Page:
The dress debate, llama drama and Jared Leto’s hair

viral_victors

Of any week in recent memory, the last stands out for pure cyber-ridiculousness.

Of course, runaway camelids are fun (and, I can attest, quite difficult to grab).  “Optical illusion” is apparently the new label for what is simply bad photography. And the shock and awe of an Oscar-winning musician/actor’s sheared locks has also been all over the web in the last several days, in a series of viral frenzies that are fun, but in the end, a pretty vapid way to entertain ourselves and fill time and space.

What is sometimes puzzling is how many classical musicians seem to want to create the same kind of buzz through their own social media channels.  Sure, we’d all like to go viral, with millions of views and thousands of shares.  But in our smaller world, quality will continue to count over quantity, and if you’re not actually aiming to be the heirs to Victor Borge, do you want to be known primarily as “the singer who did that really stupid thing on YouTube”?  While the arts do get their own hit lists, individual artists still need to keep their eyes on the marketing ball:  reaching the right people as well as enough people, and all with the right message.  To this end, here are a few things to consider as you tweak your own online marketing strategy:

Make it your own

standing-out-1319105-mFirst and foremost, be yourself.  The overabundance of flash mobs in recent years has proven that it takes something genuinely interesting or entertaining to be heard through the noise. The truth is, the best ideas come naturally — just be prepared to act on them when they arrive.  But if you’re having trouble deciding what to post about or which ideas deserve attention as special projects, you may need to spend some time and effort examining what’s unique about you.  (Don’t worry — it’s there.  Go find it!)

More isn’t better

Make sure your goals aren’t too focused on the constant production of content — the numbers can make you crazy, and it’s easy to become obsessive.  It may also surprise you that sending 40 tweets a day, or even 10, may actually reduce your engagement, depending on your audience and purpose.  Develop a clear idea of what you’re trying to accomplish–sharing news?  entertaining followers?  selling tickets or products?–and keep that mission in mind as you send out your content.  You don’t have to take on the burden of sharing everything.  Pick and choose what is of the most value, then work out a plan to post new good stuff consistently.

SumAll is a newish company that measures activity and engagement across multiple social media platforms, and can even include hashtags in the mix.  Their blog offers a new infographic to chew on as you work out your own social plan:  Your Mileage May Vary: How Often You Should Post to Social Media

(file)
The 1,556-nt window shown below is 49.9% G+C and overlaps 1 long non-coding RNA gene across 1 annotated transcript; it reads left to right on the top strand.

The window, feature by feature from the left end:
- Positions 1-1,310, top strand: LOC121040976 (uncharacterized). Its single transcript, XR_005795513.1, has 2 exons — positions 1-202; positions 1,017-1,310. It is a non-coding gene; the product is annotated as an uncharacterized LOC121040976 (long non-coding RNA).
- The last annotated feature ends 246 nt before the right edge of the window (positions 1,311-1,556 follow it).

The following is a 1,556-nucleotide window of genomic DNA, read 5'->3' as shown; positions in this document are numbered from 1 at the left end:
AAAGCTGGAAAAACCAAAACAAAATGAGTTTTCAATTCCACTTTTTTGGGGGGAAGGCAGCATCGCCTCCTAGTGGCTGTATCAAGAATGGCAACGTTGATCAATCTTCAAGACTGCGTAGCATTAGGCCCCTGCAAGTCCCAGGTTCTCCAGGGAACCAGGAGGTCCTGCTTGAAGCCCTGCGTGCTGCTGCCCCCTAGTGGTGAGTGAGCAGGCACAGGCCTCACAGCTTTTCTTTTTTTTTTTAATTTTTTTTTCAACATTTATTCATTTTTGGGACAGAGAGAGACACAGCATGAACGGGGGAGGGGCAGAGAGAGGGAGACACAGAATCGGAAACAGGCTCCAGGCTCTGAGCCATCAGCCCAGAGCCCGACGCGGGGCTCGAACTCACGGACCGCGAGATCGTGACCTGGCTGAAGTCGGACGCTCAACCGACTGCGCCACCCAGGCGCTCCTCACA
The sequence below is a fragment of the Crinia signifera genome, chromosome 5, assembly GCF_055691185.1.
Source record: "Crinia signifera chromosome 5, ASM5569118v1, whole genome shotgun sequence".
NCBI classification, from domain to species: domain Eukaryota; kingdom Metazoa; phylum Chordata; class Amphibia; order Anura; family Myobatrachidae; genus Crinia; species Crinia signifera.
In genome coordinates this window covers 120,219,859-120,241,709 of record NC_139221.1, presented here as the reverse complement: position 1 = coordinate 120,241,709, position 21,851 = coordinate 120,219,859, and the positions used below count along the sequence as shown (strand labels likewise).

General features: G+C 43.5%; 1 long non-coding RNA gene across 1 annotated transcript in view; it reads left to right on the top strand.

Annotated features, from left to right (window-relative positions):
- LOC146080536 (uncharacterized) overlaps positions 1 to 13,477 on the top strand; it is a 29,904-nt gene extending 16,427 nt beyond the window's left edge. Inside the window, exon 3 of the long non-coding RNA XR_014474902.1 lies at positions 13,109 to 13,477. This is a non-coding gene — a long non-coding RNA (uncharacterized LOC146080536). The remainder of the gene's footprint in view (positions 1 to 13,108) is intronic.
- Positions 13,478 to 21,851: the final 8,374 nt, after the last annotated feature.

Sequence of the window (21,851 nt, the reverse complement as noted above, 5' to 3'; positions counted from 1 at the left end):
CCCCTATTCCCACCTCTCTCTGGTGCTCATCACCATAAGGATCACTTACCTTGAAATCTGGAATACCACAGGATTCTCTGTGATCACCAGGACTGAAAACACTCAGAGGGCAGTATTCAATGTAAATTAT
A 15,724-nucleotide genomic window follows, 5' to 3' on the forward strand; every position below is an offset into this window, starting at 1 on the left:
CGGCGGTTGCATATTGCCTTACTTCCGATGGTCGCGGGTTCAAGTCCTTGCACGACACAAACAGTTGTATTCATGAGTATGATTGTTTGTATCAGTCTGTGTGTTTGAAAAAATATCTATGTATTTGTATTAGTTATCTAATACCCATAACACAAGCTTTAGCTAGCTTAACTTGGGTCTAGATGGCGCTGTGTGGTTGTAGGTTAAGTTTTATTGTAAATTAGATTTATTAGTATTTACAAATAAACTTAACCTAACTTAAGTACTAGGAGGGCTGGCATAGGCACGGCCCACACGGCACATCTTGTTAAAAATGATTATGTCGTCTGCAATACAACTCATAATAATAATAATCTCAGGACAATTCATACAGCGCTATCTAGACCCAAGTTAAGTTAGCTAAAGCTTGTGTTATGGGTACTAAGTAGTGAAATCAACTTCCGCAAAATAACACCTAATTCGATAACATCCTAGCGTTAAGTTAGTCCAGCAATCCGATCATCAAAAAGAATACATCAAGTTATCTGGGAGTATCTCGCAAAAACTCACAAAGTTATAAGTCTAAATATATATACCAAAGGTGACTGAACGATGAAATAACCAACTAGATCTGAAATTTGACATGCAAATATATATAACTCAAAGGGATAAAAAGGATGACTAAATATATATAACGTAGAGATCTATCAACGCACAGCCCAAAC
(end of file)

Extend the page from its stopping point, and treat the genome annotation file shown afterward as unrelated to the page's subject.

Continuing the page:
Continually expand your circles

abstract-retro-swirls-1341764-mMake building your mailing and follower lists a habit, rather than just a launch activity:

  • Signing up for your email list should be super-easy, whether online or in person.
  • Always, always have business cards at your fingertips.
  • Reach out to other social mavens you admire:  follow and engage with them, to gain their respect as a colleague, and hopefully a mention, so their followers are aware of you, too.
  • Make links to your feeds available on your website, blog, even your business cards (QR codes are great for this).

Your network is your footprint, and cannot be ignored for long without stagnation.

Visuals matter

The llama story in Sun City, AZ would have gotten nothing more than a few passing chuckles if the car-chase-style video hadn’t been available from the local news.  That simple fact even drew additional attention to the importance of net neutrality.  Here’s a sample moment of llama zen:

The lesson is that whatever you’re trying to draw attention to, having video or photos attached is absolutely essential in the modern age.  People need their pics, so make sure your apps are up-to-date and your skills are up to par.  It gets easier with practice.

Hubspot offers some ideas with 12 Clever Ways to Use More Visuals on Social Media.  (Their site is chock-full of free ebooks and guides, too.  Check it out.)

Buffer has collected a massive list of 53+ Free Image Sources For Your Blog and Social Media Posts

Keep your priorities in mind

This should go without saying, but maintaining focus on the important stuff is a constant challenge in an overconnected world. Whether you’re spending too much time consuming fluff or creating (even real) content, make sure neither is getting in the way of your true goals.  Fun is essential, and so is communicating with your audience.  But an hour spent sourcing the perfect meme about a man bun could probably be spent in more productive ways.  (Like, for instance, creating a blog post that combines several sensations to make a point…  Oh, man, am I totally busted.)

Feeling distracted?  This article may help you understand what’s going on and start building your focus muscles.

New research is also using sound games to teach skills of selective focus.  Sounds good to us.

Parting shot

We shall leave you with an homage to the subject of another hot topic this week — the others (or at least their hair) will fade away, but this guy will be sorely missed:

nimoy_tweetlong

Leave a Comment

%d bloggers like this: